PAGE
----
Veterinarians in Tanzania have condemned the country's s decision to burn to death 6,400 chicks which had been imported from Kenya illegally.
The chicks worth Tsh12.5 million (about $5,570) were impounded on Monday at the northern Namanga border post before being set alight on Tuesday.
Tanzania Animal Welfare Society executive director Dr Thomas Kahema said there were other alternatives to curb outbreak of bird flu.
He said the 2008 law on animal welfare guarantees the protection of the chicks and that it was cruel to burn them.
Further Dr Kahema said the authorities could have been sent the newly-hatched birds back to Kenya since they had not verified that the chicks had been infected.
"The decision distorts the country's image as one that does not respect animal rights," he said.
Other Tanzanian animal rights enthusiasts also expressed their discontent with the burning of the chicks saying it was cruel.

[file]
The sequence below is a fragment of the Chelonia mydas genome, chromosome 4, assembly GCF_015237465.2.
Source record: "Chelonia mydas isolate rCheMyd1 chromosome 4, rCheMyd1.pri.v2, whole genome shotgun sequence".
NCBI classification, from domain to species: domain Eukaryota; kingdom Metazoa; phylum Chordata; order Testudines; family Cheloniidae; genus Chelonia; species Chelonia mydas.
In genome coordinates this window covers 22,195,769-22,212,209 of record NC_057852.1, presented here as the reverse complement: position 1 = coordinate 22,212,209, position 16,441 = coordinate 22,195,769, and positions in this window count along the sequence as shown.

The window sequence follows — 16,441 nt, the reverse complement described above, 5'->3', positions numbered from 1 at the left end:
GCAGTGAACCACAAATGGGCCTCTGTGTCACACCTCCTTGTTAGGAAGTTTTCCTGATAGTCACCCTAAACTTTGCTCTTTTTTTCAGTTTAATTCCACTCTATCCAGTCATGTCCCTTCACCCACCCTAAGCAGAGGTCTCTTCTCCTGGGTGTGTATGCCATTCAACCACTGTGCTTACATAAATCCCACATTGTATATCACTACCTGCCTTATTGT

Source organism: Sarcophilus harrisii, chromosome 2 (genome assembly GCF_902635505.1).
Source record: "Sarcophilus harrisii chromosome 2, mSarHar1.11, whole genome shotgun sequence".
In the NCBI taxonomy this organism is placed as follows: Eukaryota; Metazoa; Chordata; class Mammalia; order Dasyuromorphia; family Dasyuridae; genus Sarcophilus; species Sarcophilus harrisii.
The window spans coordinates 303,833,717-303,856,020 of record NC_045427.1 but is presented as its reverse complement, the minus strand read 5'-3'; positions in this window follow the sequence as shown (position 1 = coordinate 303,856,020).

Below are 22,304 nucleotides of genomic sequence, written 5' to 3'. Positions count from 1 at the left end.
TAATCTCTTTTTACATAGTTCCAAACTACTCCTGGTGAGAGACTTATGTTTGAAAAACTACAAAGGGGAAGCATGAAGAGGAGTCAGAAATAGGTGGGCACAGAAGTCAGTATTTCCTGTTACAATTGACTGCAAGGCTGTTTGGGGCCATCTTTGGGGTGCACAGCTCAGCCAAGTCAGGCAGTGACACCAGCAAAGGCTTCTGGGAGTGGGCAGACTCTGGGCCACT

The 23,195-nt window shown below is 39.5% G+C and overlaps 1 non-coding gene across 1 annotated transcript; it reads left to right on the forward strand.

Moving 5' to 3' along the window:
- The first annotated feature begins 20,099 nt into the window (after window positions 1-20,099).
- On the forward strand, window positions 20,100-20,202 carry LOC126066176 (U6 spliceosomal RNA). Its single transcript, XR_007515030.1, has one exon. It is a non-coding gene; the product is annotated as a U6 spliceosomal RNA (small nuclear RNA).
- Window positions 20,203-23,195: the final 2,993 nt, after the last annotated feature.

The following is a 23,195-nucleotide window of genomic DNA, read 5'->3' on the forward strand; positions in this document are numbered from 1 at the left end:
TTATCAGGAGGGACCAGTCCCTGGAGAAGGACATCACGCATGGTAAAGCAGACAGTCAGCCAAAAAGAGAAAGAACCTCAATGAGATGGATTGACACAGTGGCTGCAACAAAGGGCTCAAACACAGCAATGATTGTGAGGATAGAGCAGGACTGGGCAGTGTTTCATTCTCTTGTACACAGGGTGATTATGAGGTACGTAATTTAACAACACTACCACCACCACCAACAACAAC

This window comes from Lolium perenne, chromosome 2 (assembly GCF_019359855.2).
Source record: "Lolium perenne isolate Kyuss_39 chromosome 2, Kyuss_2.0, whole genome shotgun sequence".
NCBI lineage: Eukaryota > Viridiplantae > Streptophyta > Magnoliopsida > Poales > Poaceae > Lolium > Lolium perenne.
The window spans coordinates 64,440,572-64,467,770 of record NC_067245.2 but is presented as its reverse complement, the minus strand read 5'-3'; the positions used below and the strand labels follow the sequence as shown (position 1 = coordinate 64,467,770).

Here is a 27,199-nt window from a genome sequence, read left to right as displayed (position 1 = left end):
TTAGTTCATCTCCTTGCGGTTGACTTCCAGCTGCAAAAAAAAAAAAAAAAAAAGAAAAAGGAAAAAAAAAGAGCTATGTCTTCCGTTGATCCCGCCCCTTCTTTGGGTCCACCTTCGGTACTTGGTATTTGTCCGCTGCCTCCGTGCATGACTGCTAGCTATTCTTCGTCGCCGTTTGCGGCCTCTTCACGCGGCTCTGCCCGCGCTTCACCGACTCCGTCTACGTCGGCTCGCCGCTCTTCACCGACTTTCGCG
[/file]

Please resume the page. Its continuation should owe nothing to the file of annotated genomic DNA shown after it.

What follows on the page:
The government veterinary official for the Northern Zone, Mr Obedi Nyasebwa, had said Tuesday that the aim was to curb the outbreak of bird flu.
Further, he said the government had banned the importation of chicks in 2007.
Arusha-based businesswoman Mary Matia who had imported the birds was taken into police custody.
Tanzania Revenue Authority assistant manager at the Namanga border Mr Edwin Iwato said the owner of the vehicle that carried the chicks would also be fined.
Senior veterinarian Medard Tarimo said complaints about chick smuggling had been rife.
“They are mostly smuggled at night, endangering the health of Tanzanians since we know avian influenza has broken out in neighbouring Uganda.”